Many Historically Black Colleges and Universities (HBCUs) are creating pathway programs that connect students with top graduate programs at major research universities.
Being no stranger to this concept, more than 35 Fort Valley State University students received first-hand information about the Plant Agricultural Biology Graduate Admission Pathway (PABGAP) program during a recent seminar in the C.W. Pettigrew Center. A representative from the University of California Davis (UC-Davis) along with FVSU 2019 PABGAP participants presented information about the summer research experience.
PABGAP is a summer program for students attending FVSU and Tuskegee University. Selected participants partake in a summer enrichment program at UC-Davis. Participants receive eight weeks of mentoring on campus where they live at no cost.
During the eight weeks, they are immersed in lab work, attend workshops and participate in field trips and fun activities in the area. They also receive Graduate Records Examinations (GRE) prep and learn how to conduct presentations.
To participate, students must be a junior, senior or first-year graduate students studying life sciences such as biology or biotechnology. They must hold a 3.0 GPA and agree to complete specific courses before the summer. Students must also have a letter of recommendation, submit a statement of purpose along with college transcripts.
Upon acceptance, selected participants receive free travel to California, free lodging and meals. They also receive mentoring before and after the process. At the program’s ending, funding is available for one family member’s visit to California.
Dr. John Harada, a professor in the Department of Plant Biology College of Biological Sciences at UC-Davis, spoke to students during the seminar. He said PABGAP was created to set up pipelines between HBCU’S and the University of California.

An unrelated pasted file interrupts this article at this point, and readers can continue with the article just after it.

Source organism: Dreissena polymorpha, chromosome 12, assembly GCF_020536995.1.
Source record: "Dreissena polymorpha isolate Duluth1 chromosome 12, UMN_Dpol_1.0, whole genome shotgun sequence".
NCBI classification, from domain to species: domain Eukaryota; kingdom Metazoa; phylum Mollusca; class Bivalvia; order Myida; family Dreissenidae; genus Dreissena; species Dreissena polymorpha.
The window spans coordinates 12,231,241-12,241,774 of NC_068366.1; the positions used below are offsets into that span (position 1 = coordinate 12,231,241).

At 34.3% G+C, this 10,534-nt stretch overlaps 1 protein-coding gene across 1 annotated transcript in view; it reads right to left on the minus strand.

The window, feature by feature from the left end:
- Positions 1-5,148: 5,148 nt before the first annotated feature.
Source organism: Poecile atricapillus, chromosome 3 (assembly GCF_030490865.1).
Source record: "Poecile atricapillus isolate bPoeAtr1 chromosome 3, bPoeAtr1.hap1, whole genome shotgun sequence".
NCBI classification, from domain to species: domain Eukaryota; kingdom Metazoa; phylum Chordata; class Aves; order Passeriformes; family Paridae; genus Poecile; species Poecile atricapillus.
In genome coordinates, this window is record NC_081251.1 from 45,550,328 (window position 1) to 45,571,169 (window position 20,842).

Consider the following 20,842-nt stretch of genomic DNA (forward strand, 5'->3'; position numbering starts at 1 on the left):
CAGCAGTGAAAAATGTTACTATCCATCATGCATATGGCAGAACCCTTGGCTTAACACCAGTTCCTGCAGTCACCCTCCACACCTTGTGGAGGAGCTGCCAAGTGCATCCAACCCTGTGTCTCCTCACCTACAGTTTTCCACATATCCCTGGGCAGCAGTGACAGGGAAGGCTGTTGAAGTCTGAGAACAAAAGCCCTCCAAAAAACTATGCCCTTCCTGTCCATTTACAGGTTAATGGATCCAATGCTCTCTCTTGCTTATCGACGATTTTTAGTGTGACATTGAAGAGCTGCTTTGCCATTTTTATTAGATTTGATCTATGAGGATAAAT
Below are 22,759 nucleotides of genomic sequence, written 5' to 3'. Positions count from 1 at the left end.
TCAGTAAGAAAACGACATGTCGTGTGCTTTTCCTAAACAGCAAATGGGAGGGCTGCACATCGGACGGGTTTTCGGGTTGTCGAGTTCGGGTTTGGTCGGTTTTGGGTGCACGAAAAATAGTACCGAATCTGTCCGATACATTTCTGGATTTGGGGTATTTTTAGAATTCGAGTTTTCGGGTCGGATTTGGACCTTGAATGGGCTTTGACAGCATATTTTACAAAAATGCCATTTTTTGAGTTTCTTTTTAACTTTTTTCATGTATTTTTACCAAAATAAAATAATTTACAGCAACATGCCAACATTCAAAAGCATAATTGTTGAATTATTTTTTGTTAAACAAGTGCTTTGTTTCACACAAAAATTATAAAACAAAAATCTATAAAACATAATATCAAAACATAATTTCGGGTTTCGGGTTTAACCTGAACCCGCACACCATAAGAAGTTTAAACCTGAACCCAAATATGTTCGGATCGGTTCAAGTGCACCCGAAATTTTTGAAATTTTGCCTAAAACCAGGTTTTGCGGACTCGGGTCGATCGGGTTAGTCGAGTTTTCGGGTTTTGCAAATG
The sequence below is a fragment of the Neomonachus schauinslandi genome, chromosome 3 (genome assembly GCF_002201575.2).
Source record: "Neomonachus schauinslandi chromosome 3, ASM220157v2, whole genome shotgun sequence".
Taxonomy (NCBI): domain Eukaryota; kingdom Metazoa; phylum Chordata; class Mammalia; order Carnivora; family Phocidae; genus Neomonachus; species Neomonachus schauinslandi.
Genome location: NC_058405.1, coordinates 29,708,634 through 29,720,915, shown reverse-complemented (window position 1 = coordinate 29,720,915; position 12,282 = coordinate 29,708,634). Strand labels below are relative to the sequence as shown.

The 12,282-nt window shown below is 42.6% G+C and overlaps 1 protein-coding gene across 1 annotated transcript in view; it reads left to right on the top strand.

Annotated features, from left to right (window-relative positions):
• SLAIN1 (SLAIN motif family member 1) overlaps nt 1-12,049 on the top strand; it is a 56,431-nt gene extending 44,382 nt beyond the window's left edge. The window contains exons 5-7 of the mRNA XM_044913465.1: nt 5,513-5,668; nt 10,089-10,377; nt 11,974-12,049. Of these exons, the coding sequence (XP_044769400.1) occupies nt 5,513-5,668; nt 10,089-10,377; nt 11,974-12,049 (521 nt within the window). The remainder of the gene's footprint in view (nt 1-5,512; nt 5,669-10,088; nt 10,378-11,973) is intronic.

“We wanted a program that focused on plants and agriculture. Fort Valley State and Tuskegee were a natural fit,” Harada said.
The UC-Davis faculty member said the goal is to try to increase the numbers of minority students to have a more diverse workforce. “I think if we bring diverse groups together, we can come up with solutions that solve problems like food security,” Harada said.
Dr. Sarwan Dhir, FVSU plant biotechnology professor and director of the Center for Biotechnology, said the collaboration has helped more than ten undergraduate and graduate students to conduct research at major research institutions and resulted in securing funds from federal agencies.
“Conducting and presenting award-winning research at the undergraduate level is vital to the success of students in graduate or professional school. I will continue to encourage them in their academic careers,” Dhir said.
In addition to faculty, students who participated in the 2019 PABGAP program shared their experiences.
Sheriff-Seedy Phaal, an FVSU second-year biotechnology graduate student, said his summer experience was phenomenal. The Gambia native has an interest in medicinal plants and spent his summer studying pomegranates. He said his experience at U.C. Davis confirmed his decision to obtain a Ph.D. once he completes his graduate degree at FVSU.
“I’m not sure if I want to go into industry, but my main goal is to be able to work with small farmers in the Gambia or other areas where people need a lot of help,” Phaal said.
Bryshal Moore, a 27-year-old FVSU biotechnology graduate student, studied tomato plants during her 2019 PABGAP summer experience. The Mobile, Alabama native has a desire to earn a Ph.D. and work in the industry once completing her education.
The PABGAP program is funded through a $300,000 grant provided by the University of California System. The program is in its fourth year and accepting applicants for summer 2020. For more information about PABGAP, visit https://bit.ly/2IjzKxG or contact Dr. Dhir at (478) 822-1057 or email@example.com.